Memories of Hump Brook by Aimee Reichert (Originally published in the Long Trail News.)
My first week was tough. So much in my life was changing. I was recovering from an emergency tonsillectomy that occurred the month before my first walk up the Monroe Trail. A couple months earlier I had been completing my bachelor’s degree in psychology with a final course in ecopsychology that caused me to become disillusioned with society, a sort of classic existential crisis. Serendipitously, I went on an overnight trip to Hump Brook on Camel’s Hump before graduation, and met my first GMC caretaker. I remember thinking, “Hey, I want to live in the woods! I could be like this lady, a GMC caretaker!” One interview, a college graduation, and a minor hospitalization later, I was schlepping through the rain, up the Monroe Trail to the Hump Brook tent platforms on Camel’s Hump feeling skinny, tired, and out of shape, with an outdoor resume that included only day hikes and summer camp.
Fortunately it stopped raining, and I began settling into my new home. I eased in slowly, hiking only a few miles a day. By my third week I was visiting the summit of Camel’s Hump several times a week, and hiking more than fifty miles a week. I grew accustomed to living by the light of the sun. In the morning I woke, pumped water, made breakfast, splashed my face in Hump Brook, and started my undirected tramp around the mountain. I started to understand that my job was to be a presence, to offer education, advice and a friendly smile.
It did not feel like work, at least the kind of work I ever imagined myself doing. Even when I spent hours trying to clear a fallen tree from a trail or I had to strap on a pack board and carry thirty-to-forty pound bags of bark mulch to the composting privy three miles away, it felt like I was getting paid to walk around and be nice to people and trees.
The only time it was hard was when people seemed not to care. Summit stewardship was part of the job: being an advocate for the ecosystem. Camel’s Hump is one of three mountains in Vermont with a fragile alpine ecosystem. Thousands of hikers pass through in a season. That’s a lot of heavy footsteps. Most people were respectful and appreciative of the Leave No Trace principles, but a handful did not adopt a stewardship ethic. Fortunately the receptive overpowered the ignorant, and I shared many beautiful days with amazing hikers from all over the world.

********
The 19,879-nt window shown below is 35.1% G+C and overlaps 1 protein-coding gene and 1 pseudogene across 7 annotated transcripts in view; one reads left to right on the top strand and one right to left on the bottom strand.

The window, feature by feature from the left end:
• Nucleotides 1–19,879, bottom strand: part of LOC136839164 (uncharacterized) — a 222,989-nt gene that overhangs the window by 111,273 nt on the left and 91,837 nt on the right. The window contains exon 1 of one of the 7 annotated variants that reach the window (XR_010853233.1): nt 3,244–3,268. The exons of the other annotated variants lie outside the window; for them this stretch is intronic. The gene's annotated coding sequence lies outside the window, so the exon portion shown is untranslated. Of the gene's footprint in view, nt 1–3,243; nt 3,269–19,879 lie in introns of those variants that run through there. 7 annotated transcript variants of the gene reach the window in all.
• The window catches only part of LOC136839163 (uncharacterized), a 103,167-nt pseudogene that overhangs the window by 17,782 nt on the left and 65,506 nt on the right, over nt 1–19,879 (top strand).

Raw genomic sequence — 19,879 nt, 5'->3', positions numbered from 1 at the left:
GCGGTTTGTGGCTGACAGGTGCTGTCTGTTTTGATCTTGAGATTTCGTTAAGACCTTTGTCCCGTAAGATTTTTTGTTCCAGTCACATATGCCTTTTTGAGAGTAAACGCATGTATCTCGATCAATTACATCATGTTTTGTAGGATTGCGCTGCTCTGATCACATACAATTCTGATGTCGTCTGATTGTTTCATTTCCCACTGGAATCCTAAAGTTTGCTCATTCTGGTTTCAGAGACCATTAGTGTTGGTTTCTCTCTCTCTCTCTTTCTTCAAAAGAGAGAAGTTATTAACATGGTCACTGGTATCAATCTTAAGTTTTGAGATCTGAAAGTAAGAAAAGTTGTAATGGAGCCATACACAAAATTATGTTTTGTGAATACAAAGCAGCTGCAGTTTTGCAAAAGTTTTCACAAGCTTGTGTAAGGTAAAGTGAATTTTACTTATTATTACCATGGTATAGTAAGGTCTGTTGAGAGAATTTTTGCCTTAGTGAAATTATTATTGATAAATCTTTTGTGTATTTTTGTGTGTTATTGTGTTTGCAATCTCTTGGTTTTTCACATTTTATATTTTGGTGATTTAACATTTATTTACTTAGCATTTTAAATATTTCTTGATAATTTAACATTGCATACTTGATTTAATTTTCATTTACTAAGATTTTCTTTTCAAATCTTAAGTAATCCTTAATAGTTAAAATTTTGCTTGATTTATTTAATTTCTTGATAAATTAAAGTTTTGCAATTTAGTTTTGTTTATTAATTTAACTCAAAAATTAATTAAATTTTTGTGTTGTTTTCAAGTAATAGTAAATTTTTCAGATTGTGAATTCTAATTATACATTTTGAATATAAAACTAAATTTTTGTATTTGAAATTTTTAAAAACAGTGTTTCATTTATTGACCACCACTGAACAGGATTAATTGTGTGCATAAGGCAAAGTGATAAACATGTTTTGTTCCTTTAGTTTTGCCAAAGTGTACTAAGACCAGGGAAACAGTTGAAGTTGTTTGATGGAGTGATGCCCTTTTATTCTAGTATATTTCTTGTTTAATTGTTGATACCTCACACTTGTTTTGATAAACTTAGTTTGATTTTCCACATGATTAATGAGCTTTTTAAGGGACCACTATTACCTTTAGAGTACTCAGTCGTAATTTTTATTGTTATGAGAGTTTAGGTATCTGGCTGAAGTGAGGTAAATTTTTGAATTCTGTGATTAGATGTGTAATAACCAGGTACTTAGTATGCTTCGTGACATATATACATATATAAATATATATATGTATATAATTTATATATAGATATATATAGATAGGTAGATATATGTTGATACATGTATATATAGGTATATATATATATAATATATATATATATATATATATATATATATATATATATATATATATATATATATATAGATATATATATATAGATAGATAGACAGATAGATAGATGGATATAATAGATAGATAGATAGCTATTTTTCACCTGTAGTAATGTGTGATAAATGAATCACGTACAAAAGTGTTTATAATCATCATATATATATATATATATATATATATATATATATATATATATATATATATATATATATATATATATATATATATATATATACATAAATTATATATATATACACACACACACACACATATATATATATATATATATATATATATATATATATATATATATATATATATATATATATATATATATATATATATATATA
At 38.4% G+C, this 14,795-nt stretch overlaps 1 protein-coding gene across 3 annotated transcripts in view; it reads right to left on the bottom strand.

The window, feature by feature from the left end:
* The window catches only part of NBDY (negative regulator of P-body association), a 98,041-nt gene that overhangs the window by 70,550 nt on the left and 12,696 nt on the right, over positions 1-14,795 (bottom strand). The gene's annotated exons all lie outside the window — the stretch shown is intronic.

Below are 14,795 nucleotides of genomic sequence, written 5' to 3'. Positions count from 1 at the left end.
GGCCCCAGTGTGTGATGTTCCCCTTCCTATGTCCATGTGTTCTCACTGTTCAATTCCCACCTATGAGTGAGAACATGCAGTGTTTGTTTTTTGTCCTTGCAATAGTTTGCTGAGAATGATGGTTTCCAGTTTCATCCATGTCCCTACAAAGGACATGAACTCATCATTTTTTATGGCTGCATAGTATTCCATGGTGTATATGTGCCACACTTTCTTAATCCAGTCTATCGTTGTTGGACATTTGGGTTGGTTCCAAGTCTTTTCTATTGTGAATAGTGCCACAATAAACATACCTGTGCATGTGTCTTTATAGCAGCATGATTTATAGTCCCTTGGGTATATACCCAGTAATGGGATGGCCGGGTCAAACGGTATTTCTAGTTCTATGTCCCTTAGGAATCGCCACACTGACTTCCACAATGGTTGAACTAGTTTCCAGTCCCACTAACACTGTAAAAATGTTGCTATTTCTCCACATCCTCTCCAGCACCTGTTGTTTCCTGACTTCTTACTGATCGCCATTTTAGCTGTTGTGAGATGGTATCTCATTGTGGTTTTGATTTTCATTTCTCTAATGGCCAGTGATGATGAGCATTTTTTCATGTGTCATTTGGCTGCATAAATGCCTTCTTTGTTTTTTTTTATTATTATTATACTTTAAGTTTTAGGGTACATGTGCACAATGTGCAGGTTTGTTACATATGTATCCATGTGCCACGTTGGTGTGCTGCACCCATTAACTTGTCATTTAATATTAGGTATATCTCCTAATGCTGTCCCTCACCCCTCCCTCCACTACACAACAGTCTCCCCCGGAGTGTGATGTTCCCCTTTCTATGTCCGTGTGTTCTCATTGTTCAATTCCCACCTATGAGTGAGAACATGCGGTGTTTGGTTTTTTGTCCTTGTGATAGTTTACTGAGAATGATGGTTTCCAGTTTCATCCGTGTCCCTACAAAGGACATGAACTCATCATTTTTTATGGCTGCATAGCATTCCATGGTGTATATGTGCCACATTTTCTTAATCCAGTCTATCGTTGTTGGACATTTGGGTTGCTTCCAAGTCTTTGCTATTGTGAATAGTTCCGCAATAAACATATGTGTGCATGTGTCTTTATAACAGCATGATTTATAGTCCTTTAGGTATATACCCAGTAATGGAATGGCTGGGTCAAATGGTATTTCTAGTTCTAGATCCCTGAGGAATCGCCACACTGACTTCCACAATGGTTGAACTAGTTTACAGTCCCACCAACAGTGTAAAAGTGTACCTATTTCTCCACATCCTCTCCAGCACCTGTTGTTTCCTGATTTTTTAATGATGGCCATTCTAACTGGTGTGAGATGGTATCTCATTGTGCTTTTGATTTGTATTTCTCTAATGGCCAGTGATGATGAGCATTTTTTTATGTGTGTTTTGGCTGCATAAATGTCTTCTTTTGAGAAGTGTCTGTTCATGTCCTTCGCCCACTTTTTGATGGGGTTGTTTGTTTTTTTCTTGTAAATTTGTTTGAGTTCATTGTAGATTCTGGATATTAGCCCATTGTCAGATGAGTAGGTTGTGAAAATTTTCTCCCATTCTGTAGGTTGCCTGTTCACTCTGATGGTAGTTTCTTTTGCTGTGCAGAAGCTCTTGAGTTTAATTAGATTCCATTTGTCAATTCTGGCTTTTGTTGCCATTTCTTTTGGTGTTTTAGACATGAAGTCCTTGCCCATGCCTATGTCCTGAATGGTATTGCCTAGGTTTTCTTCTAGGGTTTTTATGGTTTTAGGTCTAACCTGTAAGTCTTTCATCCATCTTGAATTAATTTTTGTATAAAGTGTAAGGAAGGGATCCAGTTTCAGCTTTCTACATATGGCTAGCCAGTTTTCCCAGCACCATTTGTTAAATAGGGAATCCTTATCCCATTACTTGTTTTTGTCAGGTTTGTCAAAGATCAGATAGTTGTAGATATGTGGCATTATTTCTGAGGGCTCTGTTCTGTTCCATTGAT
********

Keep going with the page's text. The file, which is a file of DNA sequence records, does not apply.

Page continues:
I spent just over three months on Camel’s Hump, learning the placement of many rocks and trees and talking to thousands of people about the importance of respecting the backcountry. I found my secret spots where I could be so still. This day a boulder by the beaver pond on the Dean Trail is the happy place I go in my mind when I need to relax.
I hiked out through fall foliage on a cold October day, recalling my first painful hike into the woods, barely able to carry my pack. As I reached the parking lot I realized my life path had shifted dramatically. This new path required sturdier footwear than the flats I might have worn in the office.
I spent the next year travelling to New Zealand, hiking, backpacking, returning to the GMC as a Mount Mansfield caretaker. I finally discovered a career that allowed me both to continue my personal healing journey in the woods and to share the journey with others: wilderness therapy. I completed my master’s education in wilderness therapy in 2007. I have been in and out of the woods ever since, always grounded by the memory of those days close to the land on Camel’s Hump.
Marty Leake says
You have written some great articles. I’m researching the details of the Appalachian trail in Vermont for a novel I’m writing. I came across the word “Wilderness Therapy” and the further I searched for more informaiton I have been elated with what I have discovered.”
I want to thank you as I’m considering hiking the 149 miles of the AT in Vermont to assist in my research for my novel.
Great writing and thanks again.
Nigel William says
Hi, GMC Staff and Aimee! This story is so inspiring! It really shows how nature can make us get to know ourselves better through getting to know nature and her life. It`s nice to know that anyone can find their place and peace in nature.